But Dreier, the Rules Committee’s ranking member, said Wednesday that he was far from politically inactive during the period, noting that he raised $150,000 to help retire the National Republican Congressional Committee’s debt — now down to $7.9 million — and contributed another $150,000 from his campaign coffers for the same purpose.
Additionally, Dreier co-hosted and helped organize a Los Angeles fundraiser for the presidential campaign of former New York City Mayor Rudy Giuliani (R) at the home of Rock Schnabel, a former ambassador to the European Union. The March 5 event brought in more than $400,000.
“Between helping on debt retirement for my colleagues and Rudy Giuliani, we’ve been really focused on fundraising,” Dreier said in a telephone interview.
Dreier is now in the process of ramping up his own fundraising efforts.
The first fundraiser for his 26th district campaign account since the November elections is scheduled for today, with a similar event for his American Success political action committee set to occur later this month. The American Success PAC had $141,427 in the bank at the beginning of this year, according to the most recent Federal Election Commission report available.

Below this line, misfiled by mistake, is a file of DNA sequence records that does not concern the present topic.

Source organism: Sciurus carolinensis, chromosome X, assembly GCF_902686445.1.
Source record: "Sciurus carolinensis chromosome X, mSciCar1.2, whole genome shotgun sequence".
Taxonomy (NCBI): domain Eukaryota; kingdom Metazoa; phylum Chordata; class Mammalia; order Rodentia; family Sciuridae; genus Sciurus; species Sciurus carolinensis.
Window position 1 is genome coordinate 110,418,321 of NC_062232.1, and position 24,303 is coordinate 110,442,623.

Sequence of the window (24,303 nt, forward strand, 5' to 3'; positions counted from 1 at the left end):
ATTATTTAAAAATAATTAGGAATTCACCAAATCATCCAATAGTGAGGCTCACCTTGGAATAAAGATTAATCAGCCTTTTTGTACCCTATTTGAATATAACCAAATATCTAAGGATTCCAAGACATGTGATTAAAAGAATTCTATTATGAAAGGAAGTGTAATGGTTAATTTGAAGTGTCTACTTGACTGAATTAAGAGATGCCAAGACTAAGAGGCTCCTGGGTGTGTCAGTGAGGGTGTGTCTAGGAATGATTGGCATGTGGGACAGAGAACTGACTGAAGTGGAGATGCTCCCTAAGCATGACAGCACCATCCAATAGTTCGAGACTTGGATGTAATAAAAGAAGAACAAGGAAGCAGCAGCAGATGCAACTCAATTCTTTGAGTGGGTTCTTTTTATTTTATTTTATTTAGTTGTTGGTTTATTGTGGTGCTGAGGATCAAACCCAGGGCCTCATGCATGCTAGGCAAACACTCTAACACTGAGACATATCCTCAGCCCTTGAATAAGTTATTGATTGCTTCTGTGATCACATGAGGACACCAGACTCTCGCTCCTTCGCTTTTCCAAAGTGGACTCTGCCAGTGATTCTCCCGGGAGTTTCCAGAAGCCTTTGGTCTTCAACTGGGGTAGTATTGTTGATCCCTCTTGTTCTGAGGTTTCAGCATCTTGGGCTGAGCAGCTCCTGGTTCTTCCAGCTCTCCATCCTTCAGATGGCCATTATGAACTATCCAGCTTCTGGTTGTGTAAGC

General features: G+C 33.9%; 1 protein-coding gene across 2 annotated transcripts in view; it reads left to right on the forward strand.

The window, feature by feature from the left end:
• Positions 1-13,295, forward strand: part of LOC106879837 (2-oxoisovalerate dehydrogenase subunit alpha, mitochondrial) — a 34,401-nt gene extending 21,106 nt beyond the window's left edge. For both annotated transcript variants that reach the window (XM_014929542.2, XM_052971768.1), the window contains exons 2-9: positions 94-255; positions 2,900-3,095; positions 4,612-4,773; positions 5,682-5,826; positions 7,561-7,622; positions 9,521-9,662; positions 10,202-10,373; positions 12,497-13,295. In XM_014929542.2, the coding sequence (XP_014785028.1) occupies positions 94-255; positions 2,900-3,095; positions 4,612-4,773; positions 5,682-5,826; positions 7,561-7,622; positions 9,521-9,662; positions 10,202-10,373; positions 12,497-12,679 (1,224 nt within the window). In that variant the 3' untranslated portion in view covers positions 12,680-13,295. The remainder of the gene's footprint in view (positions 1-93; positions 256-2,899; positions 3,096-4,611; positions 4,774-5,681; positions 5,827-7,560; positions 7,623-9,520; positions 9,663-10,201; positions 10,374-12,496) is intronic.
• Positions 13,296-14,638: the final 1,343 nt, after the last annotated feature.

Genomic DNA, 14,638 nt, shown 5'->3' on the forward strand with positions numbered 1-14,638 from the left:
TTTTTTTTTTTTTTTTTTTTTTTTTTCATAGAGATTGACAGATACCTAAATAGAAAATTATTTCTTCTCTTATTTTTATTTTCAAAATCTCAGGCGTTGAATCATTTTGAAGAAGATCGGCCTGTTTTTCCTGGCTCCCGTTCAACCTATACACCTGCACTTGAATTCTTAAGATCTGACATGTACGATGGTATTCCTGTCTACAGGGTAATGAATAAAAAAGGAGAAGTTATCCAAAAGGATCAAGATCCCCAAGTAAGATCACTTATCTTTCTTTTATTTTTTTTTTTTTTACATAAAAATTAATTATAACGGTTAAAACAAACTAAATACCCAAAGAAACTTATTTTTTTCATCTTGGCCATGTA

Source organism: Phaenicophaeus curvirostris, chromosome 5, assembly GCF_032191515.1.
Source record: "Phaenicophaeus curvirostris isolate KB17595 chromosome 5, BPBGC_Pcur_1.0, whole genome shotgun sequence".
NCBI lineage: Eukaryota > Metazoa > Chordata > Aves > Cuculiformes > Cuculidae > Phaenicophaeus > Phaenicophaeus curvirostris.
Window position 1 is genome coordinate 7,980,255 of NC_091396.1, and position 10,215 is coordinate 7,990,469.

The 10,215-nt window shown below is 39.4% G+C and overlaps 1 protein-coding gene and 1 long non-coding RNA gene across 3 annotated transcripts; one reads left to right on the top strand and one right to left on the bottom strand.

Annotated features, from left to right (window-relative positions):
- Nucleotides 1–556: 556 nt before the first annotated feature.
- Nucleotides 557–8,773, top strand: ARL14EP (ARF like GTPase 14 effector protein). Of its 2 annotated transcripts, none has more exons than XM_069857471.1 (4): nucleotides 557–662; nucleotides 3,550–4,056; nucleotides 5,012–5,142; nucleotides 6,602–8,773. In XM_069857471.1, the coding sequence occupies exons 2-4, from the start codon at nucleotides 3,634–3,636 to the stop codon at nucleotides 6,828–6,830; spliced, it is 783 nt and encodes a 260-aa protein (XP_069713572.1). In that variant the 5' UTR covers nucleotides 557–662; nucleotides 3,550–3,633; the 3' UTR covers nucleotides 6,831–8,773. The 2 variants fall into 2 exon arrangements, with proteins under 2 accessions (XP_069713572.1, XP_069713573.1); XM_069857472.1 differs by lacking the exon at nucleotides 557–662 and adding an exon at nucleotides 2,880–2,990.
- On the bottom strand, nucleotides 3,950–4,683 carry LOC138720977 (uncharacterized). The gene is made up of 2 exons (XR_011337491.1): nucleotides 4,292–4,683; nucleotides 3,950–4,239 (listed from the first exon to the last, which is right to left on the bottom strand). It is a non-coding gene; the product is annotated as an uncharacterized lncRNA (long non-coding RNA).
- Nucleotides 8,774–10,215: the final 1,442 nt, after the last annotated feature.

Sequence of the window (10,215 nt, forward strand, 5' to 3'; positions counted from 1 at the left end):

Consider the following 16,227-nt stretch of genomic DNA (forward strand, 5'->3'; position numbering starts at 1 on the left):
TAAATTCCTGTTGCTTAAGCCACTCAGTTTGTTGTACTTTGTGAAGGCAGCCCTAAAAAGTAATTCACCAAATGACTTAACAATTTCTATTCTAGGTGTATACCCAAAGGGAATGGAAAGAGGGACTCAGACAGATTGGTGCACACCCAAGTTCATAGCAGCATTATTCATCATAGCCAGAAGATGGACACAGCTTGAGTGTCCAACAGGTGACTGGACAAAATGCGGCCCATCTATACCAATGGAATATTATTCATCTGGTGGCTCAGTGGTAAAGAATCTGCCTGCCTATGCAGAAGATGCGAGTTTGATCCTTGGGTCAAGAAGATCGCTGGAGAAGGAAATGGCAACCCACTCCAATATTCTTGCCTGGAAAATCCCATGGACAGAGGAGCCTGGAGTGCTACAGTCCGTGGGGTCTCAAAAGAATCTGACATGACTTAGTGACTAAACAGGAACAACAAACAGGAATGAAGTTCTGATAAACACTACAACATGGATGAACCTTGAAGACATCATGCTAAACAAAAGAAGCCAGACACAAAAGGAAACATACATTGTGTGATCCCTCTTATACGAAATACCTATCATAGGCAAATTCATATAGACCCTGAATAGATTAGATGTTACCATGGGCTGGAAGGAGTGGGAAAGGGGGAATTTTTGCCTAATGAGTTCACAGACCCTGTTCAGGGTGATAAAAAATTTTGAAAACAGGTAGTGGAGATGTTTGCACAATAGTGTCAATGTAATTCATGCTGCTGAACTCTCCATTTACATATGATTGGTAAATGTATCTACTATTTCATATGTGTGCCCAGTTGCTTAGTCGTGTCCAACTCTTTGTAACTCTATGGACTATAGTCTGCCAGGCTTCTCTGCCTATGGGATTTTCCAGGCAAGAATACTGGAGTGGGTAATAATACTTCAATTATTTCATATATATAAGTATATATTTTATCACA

Dreier’s move to address his own fundraising needs has not stopped him from continuing to aid his colleagues.
He recently appeared at a fundraiser in Chicago for Rep. Dennis Hastert (R-Ill.), the former Speaker, and is scheduled to travel to Pennsylvania to raise money for Rep. Jim Gerlach (R). Dreier also recently contributed more than $10,000 to the Retain Our Majority Program.
ROMP is controlled by House Minority Leader John Boehner (Ohio), with its funds reserved for Republican incumbents deemed the most vulnerable.
Dreier won re-election to a 14th term in November with 57 percent of the vote, and at this point in the cycle is considered in good shape politically. Still, he could have a viable opponent on his hands in businessman Russ Warner (D), a longtime resident of the district whose son is an Iraq War veteran.
However, if Warner is going to give Dreier a serious challenge in the Republican-leaning seat, he is going to have to improve significantly on his first-quarter fundraising performance. From Jan. 1 to March 31, Warner raised just $3,385 to finish with $51,961 in the bank.
— David M. Drucker